z/OS Java Security Frequently Asked Questions

(last updated September, 2010)



IBMJCECCA FAQ

IBMJSSE2 FAQ

JAAS and SAF FAQ


IBMJCECCA FAQ


Why would I install the z/OS JCE "hardware provider" (IBMJCECCA)?

The IBMJCECCA provider extends the JCE capability with the use of hardware cryptography via the IBM Common Cryptographic Architecture (CCA) APIs provided by ICSF on z/OS.

The IBMJCECCA provider gives Java programmers the significant security advantages afforded by secure hardware cryptographic devices with minimal changes to existing Java applications. In most cases, the only changes needed to a Java application are that method invocations that specify the IBMJCE provider be changed to specify the IBMJCECCA provider. If method invocations accept the default JCE provider, it is only necessary to configure the JVM so that the IBMJCECCA provider has precedence over the IBMJCE provider.


How do I install the IBMJCECCA provider?

- Installing the IBMJCECCA provider statically

The java.security file is a flat text file that is used to configure various security settings used by the JVM. Among other things, the java.security file contains the list of installed providers and specifes a preference order among them. When a provider is not specified explicitly on a Java API call (that is, on a Java API call that supports such a parameter), then the preference order in java.security is used to search for the first provider that implements the requested service and algorithm.

The java.security file is located in the ${java-home}/lib/security directory. The provider list in the java.security file will have the following form:

security.provider.1=com.ibm.jsse2.IBMJSSEProvider2
security.provider.2=com.ibm.crypto.provider.IBMJCE
security.provider.3=com.ibm.security.jgss.IBMJGSSProvider
security.provider.4=com.ibm.security.cert.IBMCertPath
security.provider.5=com.ibm.security.sasl.IBMSASL

To register a new provider, an entry must be added to specify the provider subclass name and the preference order for that provider. The entry has the following format:

security.provider.n=className

where:

The precedence order of the IBMJCECCA provider should always be higher than the IBMJCE provider. If this is not the case, any request for Java crytographic services that does not explicitly specify a provider will always be routed to the IBMJCE provider because the IBMJCE provider supports a superset of the algorithms supported by the IBMJCECCA provider. In such a scenario, a Java program will not exploit the benefits of hardware cryptography, as provided by the IBMJCECCA provider, unless the IBMJCECCA provider is explicitly specified on a Java API call.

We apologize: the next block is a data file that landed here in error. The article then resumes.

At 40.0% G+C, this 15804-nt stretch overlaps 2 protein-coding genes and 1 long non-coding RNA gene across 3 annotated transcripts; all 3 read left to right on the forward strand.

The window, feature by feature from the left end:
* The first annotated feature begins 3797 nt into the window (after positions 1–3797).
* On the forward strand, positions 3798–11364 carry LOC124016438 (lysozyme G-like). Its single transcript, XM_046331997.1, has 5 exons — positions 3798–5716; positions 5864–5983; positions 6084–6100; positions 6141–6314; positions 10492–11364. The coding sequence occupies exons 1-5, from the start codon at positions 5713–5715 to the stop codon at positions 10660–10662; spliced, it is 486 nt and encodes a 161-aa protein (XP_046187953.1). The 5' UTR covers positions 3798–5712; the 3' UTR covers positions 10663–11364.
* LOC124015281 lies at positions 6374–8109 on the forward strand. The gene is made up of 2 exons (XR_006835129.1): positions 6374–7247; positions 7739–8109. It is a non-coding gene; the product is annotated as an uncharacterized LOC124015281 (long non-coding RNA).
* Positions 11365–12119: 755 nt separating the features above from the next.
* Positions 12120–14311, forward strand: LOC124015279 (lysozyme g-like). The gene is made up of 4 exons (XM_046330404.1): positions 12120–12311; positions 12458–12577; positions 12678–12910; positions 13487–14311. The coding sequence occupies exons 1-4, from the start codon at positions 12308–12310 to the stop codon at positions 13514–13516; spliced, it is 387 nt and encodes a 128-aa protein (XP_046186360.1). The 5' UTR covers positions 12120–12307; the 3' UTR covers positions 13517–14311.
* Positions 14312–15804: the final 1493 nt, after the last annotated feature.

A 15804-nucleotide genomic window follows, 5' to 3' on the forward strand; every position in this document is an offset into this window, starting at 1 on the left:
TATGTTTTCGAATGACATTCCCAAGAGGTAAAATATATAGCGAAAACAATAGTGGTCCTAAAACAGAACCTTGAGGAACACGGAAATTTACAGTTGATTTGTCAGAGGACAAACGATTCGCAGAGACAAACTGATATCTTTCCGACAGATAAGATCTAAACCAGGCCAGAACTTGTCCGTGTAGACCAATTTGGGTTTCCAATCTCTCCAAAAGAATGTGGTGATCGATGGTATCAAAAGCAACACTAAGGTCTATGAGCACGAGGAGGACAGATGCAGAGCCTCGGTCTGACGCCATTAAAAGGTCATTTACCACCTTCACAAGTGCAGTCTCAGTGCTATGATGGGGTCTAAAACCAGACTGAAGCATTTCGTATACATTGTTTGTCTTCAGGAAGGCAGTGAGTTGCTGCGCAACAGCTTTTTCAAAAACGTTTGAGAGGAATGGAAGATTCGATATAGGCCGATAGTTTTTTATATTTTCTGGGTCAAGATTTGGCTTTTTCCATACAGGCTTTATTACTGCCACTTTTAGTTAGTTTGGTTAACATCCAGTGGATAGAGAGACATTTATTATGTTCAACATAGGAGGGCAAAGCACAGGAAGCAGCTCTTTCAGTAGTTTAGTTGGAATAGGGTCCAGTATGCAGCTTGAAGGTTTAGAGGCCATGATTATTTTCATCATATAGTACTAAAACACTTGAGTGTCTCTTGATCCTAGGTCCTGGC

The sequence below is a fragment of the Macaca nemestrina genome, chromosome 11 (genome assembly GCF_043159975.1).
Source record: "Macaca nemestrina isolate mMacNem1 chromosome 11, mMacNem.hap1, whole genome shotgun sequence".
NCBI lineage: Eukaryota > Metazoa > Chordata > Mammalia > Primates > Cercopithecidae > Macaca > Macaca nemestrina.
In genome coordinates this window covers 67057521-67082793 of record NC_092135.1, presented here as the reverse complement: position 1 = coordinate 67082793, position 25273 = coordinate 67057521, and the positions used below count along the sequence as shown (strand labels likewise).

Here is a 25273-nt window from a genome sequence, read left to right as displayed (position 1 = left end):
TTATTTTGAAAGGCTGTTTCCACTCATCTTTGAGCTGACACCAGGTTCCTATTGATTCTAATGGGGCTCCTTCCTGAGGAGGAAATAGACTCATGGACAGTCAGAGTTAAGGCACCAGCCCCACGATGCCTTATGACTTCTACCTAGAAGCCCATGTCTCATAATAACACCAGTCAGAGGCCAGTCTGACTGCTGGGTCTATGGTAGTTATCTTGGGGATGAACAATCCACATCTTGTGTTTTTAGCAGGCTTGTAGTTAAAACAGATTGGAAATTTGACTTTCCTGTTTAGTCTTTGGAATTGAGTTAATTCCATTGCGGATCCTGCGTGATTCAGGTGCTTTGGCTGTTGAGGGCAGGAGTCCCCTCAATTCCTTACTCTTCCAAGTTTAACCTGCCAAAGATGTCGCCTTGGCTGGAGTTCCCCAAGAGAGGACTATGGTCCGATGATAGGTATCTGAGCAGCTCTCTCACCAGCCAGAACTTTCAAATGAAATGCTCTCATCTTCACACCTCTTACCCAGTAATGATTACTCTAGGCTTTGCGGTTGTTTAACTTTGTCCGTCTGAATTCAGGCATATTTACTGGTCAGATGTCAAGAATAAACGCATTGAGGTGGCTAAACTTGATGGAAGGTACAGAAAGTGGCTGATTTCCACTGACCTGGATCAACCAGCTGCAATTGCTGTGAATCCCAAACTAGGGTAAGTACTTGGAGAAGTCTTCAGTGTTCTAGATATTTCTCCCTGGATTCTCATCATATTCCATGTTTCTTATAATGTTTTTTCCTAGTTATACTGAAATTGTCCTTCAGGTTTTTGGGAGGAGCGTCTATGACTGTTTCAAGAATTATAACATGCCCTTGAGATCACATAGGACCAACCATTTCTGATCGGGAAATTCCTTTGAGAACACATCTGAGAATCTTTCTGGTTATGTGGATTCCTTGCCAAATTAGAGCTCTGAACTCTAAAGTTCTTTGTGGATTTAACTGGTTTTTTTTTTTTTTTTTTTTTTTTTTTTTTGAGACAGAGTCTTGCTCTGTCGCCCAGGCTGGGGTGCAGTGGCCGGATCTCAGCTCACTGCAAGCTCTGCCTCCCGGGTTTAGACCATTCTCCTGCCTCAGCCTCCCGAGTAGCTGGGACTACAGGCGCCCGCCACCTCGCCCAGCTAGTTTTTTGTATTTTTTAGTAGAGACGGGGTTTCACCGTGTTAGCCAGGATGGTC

To update java.security to install the IBMJCECCA provider, you add a line for the IBMJCECCA provider and increase the precedence order of the providers that will be at lower precedence. For example, to add the IBMJCECCA provider to the provider list shown above, update it as follows. (Emphasis is shown only to highlight the changes.)

security.provider.1=com.ibm.jsse2.IBMJSSEProvider2
security.provider.2=com.ibm.crypto.hdwrCCA.provider.IBMJCECCA
security.provider.3=com.ibm.crypto.provider.IBMJCE
security.provider.4=com.ibm.security.jgss.IBMJGSSProvider
security.provider.5=com.ibm.security.cert.IBMCertPath
security.provider.6=com.ibm.security.sasl.IBMSASL

Providers registered via the java.security file are instantiated when the JVM is initialized. The provider settings will be in effect for any JVM that is created using that Java installation configuration.


- Installing the IBMJCECCA provider dynamically

A provider can be dynamically added, removed, or its preference order can be dynamically changed by a Java application. This can be accomplished by the addProvider(), insertProviderAt(), or removeProvider() methods from the class java.security.Security. The changes are only in effect for applications running in the same JVM as the Java application that dynamically alters the installed providers list.

See the Java API documentation for more information about the APIs that dynamically alter the security provider list.


How can I get the z/OS Unique Considerations document and the hwkeytool - Key and Certificate Management Tool document?

The z/OS Unique Considerations document and the documentation for hwkeytool are contained in the jceccaDocs.jar file. The Hardware Crytography IBMJCECCA Overview explains how to obtain jceccaDocs.jar and extract the files. The z/OS Unique Considerations documentation is contained in the file named "zOSHWCryptoRefGuide.html". The hwkeytool documentation is contained in the file named "hwkeytool.html".

For Java SDK 6, see Hardware Cryptography IBMJCECCA Overview.

For Java SDK 5, see Hardware Cryptography IBMJCECCA Overview.


What if I install the IBMJCECCA provider and the required cryptographic devices are not installed, configured and operational?

If the required hardware cryptographic devices are not available, some of the IBMJCECCA services can fail. In such cases, there is no failover capability.

In other words, if the hardware needed to service a request is not available, the service will fail. Unless the application making the request does its own failover, there will be no retry invoking a software implementation of the same service.


What are the security policy files?

A policy file is a flat text (ASCII) file distributed in a jar file. Policy files are used by the SecurityManager to grant access to Java Permissions. When running with a security manager, if access to a resource is required but it is not defined by a policy file, then access is denied.